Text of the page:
body has a right to do wrong. When he says that slave prop-
erty and horse and hog property are alike to be allowed to go
into the territories, upon the principles of equality, he is reason-

10 ing truly if there is no difference between them as property ;
but if the one is property, held rightfully, and the other is wrong,
then there is no equality between the right and wrong ; so that,
turn it in any way you can, in all the arguments sustaining the
Democratic policy, and in that policy itself, there is a careful,

15 studied exclusion of the idea that there is anything wrong in
slavery. Let us understand this. I am not, just here, trying
to prove that we are right and they are wrong. I have been
stating where we and they stand, and trying to show what is
the real difference between us ; and I now say that whenever

20 we can get the question distinctly stated, — can get all these men
who believe that slavery is in some of these respects wrong, to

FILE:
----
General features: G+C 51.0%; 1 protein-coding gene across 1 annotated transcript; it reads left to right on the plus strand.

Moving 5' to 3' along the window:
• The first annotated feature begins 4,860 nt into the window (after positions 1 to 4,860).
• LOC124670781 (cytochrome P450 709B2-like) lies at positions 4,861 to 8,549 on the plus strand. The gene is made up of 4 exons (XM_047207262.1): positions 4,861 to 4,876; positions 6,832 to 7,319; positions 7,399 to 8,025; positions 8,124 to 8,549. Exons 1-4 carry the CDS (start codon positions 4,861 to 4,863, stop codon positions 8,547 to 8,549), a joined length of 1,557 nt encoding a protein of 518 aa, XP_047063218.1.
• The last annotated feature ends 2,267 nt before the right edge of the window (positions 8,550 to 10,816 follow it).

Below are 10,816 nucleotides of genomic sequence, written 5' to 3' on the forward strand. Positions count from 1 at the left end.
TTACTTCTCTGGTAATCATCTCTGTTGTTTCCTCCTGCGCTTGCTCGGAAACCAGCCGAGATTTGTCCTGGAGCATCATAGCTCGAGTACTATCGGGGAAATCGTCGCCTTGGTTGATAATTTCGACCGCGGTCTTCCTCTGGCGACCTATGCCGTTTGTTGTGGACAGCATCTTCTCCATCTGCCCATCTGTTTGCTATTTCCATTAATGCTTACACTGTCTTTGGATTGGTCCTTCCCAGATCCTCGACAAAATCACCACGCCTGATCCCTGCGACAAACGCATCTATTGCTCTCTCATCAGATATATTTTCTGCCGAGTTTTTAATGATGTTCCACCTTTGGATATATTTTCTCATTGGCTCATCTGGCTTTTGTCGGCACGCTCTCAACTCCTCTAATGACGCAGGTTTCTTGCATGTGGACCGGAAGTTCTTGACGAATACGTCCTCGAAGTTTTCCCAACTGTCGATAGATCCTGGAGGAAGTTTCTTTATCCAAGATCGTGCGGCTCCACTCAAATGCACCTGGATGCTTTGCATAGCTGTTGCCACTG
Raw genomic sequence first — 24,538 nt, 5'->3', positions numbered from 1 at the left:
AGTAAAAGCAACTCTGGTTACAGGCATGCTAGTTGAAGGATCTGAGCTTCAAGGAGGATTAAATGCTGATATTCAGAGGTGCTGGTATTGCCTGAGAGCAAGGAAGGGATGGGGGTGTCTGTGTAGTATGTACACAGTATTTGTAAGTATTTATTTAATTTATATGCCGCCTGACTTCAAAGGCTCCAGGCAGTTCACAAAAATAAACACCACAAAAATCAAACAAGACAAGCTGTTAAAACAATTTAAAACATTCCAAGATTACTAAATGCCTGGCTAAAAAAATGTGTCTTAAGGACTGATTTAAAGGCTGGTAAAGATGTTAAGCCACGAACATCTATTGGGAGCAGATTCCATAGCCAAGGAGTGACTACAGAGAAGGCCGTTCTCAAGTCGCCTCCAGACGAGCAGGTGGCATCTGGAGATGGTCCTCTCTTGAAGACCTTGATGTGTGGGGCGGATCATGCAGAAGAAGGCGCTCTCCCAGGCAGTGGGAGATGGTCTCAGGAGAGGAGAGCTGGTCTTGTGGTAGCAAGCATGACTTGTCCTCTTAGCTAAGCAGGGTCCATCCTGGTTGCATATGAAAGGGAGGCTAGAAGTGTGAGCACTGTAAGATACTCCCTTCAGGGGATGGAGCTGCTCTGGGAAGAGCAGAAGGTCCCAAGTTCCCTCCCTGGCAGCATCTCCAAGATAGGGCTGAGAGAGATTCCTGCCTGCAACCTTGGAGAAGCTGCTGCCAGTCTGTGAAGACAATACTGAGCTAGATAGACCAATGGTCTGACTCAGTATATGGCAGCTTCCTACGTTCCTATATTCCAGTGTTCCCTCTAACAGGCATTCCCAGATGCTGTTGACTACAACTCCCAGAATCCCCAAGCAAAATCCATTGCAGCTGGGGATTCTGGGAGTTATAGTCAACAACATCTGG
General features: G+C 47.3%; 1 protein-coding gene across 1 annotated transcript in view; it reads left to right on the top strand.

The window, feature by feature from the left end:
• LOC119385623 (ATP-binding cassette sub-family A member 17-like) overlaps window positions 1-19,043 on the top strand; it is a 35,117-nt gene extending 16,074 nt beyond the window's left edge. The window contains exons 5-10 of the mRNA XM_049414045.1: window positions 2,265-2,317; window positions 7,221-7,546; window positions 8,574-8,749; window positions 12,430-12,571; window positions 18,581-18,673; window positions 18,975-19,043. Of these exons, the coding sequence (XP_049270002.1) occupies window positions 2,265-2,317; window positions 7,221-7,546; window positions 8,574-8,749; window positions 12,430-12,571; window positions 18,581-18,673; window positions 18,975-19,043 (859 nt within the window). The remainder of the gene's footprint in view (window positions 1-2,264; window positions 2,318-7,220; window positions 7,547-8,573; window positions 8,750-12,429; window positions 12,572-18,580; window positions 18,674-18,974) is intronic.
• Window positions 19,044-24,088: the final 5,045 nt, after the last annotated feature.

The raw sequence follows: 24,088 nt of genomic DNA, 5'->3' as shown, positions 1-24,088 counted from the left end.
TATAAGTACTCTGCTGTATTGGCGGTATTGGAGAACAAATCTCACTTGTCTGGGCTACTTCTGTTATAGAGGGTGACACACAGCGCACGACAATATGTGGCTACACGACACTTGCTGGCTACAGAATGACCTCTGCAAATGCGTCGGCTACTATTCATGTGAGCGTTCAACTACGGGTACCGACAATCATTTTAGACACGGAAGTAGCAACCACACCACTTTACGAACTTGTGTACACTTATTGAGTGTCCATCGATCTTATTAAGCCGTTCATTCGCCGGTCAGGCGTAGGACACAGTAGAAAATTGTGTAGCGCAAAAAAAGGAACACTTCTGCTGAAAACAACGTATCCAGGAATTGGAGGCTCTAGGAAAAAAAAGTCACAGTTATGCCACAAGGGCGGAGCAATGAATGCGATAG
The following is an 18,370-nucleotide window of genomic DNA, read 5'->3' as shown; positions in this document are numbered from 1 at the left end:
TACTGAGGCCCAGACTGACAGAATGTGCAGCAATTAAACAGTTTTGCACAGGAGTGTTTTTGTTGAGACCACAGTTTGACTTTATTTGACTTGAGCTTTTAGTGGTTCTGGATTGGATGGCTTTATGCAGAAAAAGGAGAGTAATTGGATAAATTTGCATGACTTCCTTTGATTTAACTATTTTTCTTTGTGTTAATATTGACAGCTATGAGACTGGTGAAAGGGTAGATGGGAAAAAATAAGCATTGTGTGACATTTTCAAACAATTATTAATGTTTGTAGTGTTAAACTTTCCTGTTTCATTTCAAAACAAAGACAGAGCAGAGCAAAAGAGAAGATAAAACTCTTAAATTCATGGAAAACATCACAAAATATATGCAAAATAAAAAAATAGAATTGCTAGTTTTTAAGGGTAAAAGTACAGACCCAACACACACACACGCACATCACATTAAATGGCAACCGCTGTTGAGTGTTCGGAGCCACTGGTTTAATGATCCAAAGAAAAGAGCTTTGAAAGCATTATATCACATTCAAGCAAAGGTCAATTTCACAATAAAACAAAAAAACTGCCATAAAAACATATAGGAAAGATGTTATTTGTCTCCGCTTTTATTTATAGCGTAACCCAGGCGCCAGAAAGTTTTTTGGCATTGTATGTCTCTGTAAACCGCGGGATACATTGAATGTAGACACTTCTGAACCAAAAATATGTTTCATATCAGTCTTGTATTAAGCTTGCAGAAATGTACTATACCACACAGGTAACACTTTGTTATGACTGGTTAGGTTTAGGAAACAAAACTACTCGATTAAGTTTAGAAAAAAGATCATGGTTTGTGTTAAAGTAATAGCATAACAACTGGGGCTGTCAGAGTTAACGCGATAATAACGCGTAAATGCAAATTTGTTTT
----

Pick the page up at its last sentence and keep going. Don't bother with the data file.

stand and act with us in treating it as a wrong, — then, and not
till then, I think, will we in some way come to an end of this
slavery agitation.



(Written for campaign purposes)

Springfield, December 20, 1859
J. W. Fell, Esq.

My dear Sir .

Herewith is a little sketch, as you requested. There is not

much of it, for the reason, I suppose, that there is not much of

me. If anything be made out of it, I wish it to be modest, and

not to go beyond the material. If it were thought necessary to

incorporate anything from any of my speeches, I suppose there 5

would be no objection. Of course it must not appear to have

been written by myself.

Yours very truly

A. Lincoln

I was born February 12, 1809, in Hardin County, Kentucky.
My parents were both born in Virginia, of undistinguished
families — second families, perhaps I should say. My mother, 10
who died in my tenth year, was of a family of the name of
Hanks, some of whom now^ reside in iVdams, and others in
Macon County, Illinois. My paternal grandfather, Abraham
Lincoln, emigrated from Rockingham County, Virginia, to Ken-
tucky about 1781 or 1782, where a year or two later he was killed 1 5
by the Indians, not in battle, but by stealth, when he was labor-
ing to open a farm in the forest. His ancestors, who were
Quakers, went to Virginia from Berks County, Pennsylvania.
An effort to identify them with the New England family of the
same name ended in nothing more definite than a similarity of 20